Permanent Underdetermination from Approximate Empirical Equivalence in Field Theory: Massless and Massive Scalar Gravity, Neutrino, Electromagnetic, YangMills and Gravitational Theories
Abstract
Classical and quantum field theory provide not only realistic examples of extant notions of empirical equivalence, but also new notions of empirical equivalence, both modal and occurrent. A simple but modern gravitational case goes back to the 1890s, but there has been apparently total neglect of the simplest relativistic analog, with the result that an erroneous claim has taken root that Special Relativity could not have accommodated gravity even if there were no bending of light. The fairly recent acceptance of nonzero neutrino masses shows that widely neglected possibilities for nonzero particle masses have sometimes been vindicated. In the electromagnetic case, there is permanent underdetermination at the classical and quantum levels between Maxwell's theory and the oneparameter family of Proca's electromagnetisms with massive photons, which approximate Maxwell's theory in the limit of zero photon mass. While YangMills theories display similar approximate equivalence classically, quantization typically breaks this equivalence. A possible exception, including unified electroweak theory, might permit a mass term for the photons but not the YangMills vector bosons. Underdetermination between massive and massless (Einstein) gravity even at the classical level is subject to contemporary controversy.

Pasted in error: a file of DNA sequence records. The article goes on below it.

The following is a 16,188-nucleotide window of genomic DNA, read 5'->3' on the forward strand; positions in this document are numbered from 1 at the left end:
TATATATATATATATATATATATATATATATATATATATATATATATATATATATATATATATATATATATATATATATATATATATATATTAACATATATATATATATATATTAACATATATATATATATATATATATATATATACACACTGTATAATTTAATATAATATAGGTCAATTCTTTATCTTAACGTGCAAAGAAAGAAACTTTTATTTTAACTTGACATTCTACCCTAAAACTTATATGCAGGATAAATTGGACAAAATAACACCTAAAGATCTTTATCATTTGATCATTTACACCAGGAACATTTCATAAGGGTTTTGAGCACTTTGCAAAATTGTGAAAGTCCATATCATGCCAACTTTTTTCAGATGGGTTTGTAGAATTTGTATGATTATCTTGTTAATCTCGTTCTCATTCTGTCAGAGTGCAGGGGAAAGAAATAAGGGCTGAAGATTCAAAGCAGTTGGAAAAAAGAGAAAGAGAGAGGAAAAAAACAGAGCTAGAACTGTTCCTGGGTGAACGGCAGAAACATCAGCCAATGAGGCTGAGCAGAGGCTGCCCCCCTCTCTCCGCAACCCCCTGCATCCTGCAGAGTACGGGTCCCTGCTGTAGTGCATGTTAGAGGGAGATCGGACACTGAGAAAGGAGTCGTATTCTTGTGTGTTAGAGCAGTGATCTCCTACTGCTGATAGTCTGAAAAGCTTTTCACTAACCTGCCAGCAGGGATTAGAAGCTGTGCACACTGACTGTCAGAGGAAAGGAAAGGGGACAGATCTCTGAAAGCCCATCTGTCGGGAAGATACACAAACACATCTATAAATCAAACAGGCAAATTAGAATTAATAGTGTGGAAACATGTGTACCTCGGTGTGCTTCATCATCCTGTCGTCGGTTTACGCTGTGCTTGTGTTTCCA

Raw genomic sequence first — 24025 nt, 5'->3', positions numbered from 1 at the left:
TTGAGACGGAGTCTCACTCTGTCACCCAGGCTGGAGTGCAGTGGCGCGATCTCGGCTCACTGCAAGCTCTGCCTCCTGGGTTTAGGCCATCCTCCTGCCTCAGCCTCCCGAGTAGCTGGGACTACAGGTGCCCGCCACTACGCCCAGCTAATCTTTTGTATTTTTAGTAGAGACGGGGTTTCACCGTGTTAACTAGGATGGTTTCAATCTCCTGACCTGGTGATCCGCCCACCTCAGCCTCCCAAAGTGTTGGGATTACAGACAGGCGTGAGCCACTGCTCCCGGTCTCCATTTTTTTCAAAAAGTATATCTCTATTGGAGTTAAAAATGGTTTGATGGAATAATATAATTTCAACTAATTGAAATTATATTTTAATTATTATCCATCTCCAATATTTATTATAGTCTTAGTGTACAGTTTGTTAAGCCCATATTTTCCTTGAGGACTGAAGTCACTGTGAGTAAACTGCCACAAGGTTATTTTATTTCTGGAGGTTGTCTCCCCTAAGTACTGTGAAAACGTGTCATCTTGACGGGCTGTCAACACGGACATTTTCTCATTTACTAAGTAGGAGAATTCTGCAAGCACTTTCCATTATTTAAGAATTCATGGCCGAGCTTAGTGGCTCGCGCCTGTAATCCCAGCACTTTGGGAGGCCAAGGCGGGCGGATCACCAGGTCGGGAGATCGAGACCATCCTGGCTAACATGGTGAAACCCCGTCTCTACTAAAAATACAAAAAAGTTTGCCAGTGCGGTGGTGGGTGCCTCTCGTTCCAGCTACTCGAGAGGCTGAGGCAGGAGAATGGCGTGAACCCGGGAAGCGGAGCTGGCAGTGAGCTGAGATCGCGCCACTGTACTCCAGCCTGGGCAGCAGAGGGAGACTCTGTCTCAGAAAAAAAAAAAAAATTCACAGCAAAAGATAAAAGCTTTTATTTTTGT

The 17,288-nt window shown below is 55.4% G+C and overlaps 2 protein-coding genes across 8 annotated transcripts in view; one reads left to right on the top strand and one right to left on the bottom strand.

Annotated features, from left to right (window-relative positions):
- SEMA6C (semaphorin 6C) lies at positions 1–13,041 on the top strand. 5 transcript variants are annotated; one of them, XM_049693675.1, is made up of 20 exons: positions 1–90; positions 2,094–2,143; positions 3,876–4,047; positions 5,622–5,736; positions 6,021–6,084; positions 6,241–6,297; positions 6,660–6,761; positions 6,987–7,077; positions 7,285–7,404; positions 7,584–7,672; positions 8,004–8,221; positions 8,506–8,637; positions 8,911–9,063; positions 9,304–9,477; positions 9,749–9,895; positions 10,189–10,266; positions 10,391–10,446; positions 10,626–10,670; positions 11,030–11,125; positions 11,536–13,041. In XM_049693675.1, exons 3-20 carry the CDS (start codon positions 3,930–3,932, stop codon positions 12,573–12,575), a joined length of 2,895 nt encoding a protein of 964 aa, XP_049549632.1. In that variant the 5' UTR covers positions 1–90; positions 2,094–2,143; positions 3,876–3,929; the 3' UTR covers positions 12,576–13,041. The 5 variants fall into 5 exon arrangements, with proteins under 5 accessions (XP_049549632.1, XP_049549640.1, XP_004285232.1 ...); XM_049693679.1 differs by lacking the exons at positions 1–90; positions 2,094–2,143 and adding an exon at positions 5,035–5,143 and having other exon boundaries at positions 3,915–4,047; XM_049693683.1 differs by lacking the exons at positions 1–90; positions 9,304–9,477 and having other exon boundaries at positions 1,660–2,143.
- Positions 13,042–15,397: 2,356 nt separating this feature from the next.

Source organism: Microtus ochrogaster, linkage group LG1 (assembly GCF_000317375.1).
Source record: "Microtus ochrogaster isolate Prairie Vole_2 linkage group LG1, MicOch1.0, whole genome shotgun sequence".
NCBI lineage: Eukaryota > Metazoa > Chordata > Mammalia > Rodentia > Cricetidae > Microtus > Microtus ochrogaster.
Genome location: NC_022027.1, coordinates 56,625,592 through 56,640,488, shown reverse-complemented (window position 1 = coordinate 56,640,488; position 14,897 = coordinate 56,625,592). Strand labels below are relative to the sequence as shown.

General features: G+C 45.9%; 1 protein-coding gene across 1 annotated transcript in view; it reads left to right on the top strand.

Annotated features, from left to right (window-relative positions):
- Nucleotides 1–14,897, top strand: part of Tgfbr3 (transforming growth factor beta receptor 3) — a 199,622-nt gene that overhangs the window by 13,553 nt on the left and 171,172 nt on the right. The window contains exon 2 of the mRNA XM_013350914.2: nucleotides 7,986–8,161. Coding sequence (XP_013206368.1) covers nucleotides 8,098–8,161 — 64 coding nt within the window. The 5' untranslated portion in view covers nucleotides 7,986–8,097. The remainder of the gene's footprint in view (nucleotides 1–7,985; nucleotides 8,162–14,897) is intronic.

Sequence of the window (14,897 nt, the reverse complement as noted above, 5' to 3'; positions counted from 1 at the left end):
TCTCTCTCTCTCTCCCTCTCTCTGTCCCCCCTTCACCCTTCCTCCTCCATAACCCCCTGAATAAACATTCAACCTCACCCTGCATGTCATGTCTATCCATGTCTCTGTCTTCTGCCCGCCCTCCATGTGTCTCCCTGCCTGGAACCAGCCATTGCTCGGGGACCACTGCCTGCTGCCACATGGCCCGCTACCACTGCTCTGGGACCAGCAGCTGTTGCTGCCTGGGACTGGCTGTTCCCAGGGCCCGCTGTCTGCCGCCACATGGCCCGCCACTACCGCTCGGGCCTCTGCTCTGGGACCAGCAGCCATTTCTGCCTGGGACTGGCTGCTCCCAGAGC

Publication:

arXiv eprints
 Pub Date:
 June 2016
 arXiv:
 arXiv:1606.06970
 Bibcode:
 2016arXiv160606970P
 Keywords:

 Physics  History and Philosophy of Physics;
 General Relativity and Quantum Cosmology
 EPrint:
 The British Journal for the Philosophy of Science 62 (2011), pp. 259299